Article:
"Der blev dygtig politiseret -" : politisk kulturdannelse i Øvre Telemark rundt 1814
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- Kulturmøte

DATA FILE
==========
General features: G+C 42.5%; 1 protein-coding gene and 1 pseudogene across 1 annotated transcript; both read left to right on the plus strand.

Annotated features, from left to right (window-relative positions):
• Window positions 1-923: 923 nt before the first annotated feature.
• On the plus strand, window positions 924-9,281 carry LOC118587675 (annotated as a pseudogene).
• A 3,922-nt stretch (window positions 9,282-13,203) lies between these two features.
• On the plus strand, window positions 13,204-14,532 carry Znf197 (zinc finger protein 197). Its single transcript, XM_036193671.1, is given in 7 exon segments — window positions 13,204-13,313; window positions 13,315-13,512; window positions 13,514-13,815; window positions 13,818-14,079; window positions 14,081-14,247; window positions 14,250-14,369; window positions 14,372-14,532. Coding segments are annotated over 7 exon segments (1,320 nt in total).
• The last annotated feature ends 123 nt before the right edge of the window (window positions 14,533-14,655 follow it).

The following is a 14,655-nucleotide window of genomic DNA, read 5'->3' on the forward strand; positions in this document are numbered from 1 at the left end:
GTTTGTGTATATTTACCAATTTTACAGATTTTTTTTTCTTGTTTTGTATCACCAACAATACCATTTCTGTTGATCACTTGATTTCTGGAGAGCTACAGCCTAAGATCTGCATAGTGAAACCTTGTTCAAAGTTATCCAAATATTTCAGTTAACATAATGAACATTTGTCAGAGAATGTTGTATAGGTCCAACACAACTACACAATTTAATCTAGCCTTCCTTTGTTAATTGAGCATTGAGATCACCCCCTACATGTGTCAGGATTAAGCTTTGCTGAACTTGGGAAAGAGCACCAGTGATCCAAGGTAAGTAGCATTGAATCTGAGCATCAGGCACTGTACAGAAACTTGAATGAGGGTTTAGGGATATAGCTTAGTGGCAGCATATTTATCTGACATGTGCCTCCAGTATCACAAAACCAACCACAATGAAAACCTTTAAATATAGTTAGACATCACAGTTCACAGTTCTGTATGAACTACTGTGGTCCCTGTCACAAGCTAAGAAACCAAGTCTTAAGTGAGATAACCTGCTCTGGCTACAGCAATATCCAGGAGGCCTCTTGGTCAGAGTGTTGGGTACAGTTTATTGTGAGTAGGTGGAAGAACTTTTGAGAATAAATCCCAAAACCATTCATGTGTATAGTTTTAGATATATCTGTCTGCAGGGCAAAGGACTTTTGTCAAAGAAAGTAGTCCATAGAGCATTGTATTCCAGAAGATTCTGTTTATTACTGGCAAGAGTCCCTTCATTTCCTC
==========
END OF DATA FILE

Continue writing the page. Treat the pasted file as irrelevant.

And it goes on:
This essay is about the formative processes that paved the way for the political participation among farmers from the Norwegian county Telemark before and after 1814, when Norway first earned its independence from Denmark with its own constitution and shortly after succumbed to a union with Sweden. The essay focuses on the careers of four different farmers; Talleiv Huvestad, Aasmund Norgaard, Ole Bjørnsen and Ole Blom, who all contributed, each in their own way, to the development of a strong political culture among the farmers. The theoretical perspective is based on theories on social networks, as they are originally expressed by the American sociologist Walter W. Powell, further developed by a group of Swedish historians at the University of Uppsala. The essay is inspired by the on-going research project at the Volda University College on the connection between “the two cultures” of peasant farmers and the local elite. My ambition has been to show how the four agrarian politicians made both allies and enemies with top civil servants and upper class merchants, both locally and nationally. They don’t seem to have been severely restrained by the paternalistic system that characterised the society at the time. A local parish priest, the nationally renowned poet Jens Zetlitz, played an important role as a cultural and political ally of at least two of the four farmers in the essay. While the elite’s mantra was to avoid “politicising”, the farmers’ only option was to do the opposite: Fighting against nobility and in favour of a fair distribution of military service and other societal duties, they had to discard the elite’s established political and cultural norms in order to succeed with their claims. Their activities were not revolutionary, but their engagement contributed to the farmers’ very strong standing in the Parliament only a few decades later.